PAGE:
Bad Words In A URL


Today I wanted to share one of the more interesting debugging experiences that I’ve had. This happened quite a few years ago when I was involved in migrating a set of websites over to use a single login. The idea was that as soon as you landed on a site and your session wasn’t logged in, you would be bounced over to an authentication site, which would bounce you back again. The two sites communicated via a backchannel, and if you were logged in on the authentication site the main site would log you in too. If not then you’d browse as a logged-out user, and when you logged in you were bounced over to the authentication site with your credentials passed via a backchannel. If successful then you were logged in on both sites, otherwise an error was displayed.

The backchannel communication was all encrypted with preshared keys, and when the user was bounced to the authentication site they were also given an encrypted token to ensure that a bad actor couldn’t attempt to hijack another user’s session. The exact details of the token aren’t important, but they included the user’s session-id, details of the site they landed on, and the time they were bounced (to prevent against replay attacks).

Everything was working great in testing, and we gradually rolled the change out to more and more users. Eventually, we started getting reports of a small number of users not being able to log in. We were able to determine that they landed on the main site ok, and were bounced to the authentication site, but never arrived there.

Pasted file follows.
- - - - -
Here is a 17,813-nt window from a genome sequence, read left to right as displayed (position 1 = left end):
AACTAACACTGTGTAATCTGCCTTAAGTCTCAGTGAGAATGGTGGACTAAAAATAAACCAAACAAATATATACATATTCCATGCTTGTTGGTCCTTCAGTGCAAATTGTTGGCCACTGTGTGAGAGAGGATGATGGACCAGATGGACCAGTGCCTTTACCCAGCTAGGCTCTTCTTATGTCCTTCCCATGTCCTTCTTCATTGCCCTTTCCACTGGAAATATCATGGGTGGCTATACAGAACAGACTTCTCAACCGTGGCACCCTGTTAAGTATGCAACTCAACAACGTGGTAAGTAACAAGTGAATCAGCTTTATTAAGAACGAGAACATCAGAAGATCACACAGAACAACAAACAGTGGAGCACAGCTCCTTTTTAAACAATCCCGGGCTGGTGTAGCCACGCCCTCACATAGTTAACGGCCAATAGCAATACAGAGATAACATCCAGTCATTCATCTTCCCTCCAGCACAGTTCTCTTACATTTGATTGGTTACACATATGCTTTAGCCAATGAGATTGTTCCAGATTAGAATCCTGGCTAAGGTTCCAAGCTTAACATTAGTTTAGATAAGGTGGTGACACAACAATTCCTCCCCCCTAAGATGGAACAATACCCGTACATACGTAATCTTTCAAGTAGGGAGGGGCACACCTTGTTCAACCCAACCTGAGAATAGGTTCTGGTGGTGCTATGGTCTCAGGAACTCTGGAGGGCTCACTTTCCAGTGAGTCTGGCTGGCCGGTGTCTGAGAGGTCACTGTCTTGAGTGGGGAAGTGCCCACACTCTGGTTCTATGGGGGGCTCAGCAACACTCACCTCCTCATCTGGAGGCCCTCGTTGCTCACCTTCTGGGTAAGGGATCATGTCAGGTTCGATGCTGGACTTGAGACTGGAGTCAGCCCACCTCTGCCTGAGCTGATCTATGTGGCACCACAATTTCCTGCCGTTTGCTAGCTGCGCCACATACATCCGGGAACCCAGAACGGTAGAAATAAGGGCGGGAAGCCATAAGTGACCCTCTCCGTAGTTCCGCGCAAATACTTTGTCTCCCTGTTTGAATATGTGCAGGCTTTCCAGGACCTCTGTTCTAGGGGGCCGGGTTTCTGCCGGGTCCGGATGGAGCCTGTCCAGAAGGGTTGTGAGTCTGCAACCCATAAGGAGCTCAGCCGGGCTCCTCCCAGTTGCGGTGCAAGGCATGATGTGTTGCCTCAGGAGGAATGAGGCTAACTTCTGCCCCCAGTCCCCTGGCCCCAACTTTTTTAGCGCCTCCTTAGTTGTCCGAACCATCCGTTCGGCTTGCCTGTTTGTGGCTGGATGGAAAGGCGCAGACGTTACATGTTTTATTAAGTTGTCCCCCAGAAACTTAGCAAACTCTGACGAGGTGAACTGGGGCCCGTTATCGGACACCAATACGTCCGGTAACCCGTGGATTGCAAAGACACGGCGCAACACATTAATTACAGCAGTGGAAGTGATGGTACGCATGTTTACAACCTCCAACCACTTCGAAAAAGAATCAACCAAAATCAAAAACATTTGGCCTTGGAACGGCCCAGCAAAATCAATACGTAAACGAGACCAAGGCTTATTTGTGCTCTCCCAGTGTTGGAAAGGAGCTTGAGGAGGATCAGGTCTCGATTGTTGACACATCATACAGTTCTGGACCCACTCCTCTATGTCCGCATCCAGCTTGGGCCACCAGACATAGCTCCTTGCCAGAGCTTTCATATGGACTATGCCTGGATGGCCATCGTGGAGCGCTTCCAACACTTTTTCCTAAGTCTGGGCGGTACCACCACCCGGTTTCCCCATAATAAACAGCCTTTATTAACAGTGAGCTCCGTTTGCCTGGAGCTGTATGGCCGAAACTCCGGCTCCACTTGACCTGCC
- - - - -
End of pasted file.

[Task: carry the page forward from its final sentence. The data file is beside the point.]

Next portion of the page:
A considerable amount of back and forwards with the clients ensued, trying to determine what caused the issue. What made it even stranger is that it was only intermittent. It would start or stop working seemingly at random. For some companies, it worked fine for everyone, but for others, everyone would have an occasional problem.

I don’t remember how we discovered the cause, but it was due to the company’s proxy blocking URLs that contained a “bad word”. We weren’t intentionally sending naughty words, but what we were doing is base 64 encoded essentially random data. Because base 64 encoded uses all the normal alpha-numeric characters, if you generate enough strings eventually you’ll get some English words included in the output (see the infinite monkey theorem).

The solution was to add a random number to the beginning of our encoded data and then test the output against a list of bad words. If it matched we tried a different number, until we got a “clean” output. Once this was deployed users behind the proxy no longer had trouble logging in.

So, the lesson is that if you’re including data in your URLs, particularly encoded random data - think about whether you could possible get blocked. With enough users, someone will be using a strict proxy and will hit that edge case.

Photo Dead End, DeKalb, IL by Tadson Bussey.